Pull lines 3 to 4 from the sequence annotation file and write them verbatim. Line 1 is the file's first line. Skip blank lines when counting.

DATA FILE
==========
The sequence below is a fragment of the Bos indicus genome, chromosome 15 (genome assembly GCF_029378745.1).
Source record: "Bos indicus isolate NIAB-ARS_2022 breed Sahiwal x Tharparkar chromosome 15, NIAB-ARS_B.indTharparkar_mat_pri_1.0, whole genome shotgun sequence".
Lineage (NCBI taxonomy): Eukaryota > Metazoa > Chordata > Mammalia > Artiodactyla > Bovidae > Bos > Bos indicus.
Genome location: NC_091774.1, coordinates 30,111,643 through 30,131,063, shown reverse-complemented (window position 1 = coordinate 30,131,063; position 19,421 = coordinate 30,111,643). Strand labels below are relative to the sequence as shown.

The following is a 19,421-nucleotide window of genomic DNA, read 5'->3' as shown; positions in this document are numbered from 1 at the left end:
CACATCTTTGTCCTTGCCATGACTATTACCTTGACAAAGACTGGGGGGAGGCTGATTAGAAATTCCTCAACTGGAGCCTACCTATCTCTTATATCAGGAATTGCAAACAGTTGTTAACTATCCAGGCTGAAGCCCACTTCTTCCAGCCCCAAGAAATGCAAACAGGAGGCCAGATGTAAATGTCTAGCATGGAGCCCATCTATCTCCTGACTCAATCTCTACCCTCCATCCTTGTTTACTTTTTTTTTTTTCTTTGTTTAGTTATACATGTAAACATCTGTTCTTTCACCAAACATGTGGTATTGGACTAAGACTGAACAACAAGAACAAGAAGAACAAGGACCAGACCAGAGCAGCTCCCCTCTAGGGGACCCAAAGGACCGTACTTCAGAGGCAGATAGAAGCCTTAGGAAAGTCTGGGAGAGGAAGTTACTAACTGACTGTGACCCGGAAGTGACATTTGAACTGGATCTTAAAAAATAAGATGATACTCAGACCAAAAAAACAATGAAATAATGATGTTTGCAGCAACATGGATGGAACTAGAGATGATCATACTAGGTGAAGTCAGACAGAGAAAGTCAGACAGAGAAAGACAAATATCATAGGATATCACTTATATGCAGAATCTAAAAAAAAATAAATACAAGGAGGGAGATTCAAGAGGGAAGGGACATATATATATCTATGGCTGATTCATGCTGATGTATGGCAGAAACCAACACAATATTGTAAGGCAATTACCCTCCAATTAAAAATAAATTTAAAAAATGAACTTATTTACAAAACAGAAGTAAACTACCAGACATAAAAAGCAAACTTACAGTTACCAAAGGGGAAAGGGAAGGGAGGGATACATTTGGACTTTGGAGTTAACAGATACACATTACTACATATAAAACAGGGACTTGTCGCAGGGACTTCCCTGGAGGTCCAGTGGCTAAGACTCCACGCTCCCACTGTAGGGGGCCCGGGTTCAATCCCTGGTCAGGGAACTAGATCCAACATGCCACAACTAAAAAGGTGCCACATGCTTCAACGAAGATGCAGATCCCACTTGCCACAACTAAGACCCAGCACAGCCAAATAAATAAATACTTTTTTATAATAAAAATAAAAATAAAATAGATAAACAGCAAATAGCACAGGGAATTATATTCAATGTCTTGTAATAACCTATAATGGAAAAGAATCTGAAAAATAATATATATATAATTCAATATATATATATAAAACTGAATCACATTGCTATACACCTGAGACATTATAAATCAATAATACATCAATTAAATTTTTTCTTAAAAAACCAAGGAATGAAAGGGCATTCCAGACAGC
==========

Lineage (NCBI taxonomy): Eukaryota > Metazoa > Chordata > Mammalia > Artiodactyla > Bovidae > Bos > Bos indicus.
Genome location: NC_091774.1, coordinates 30,111,643 through 30,131,063, shown reverse-complemented (window position 1 = coordinate 30,131,063; position 19,421 = coordinate 30,111,643). Strand labels below are relative to the sequence as shown.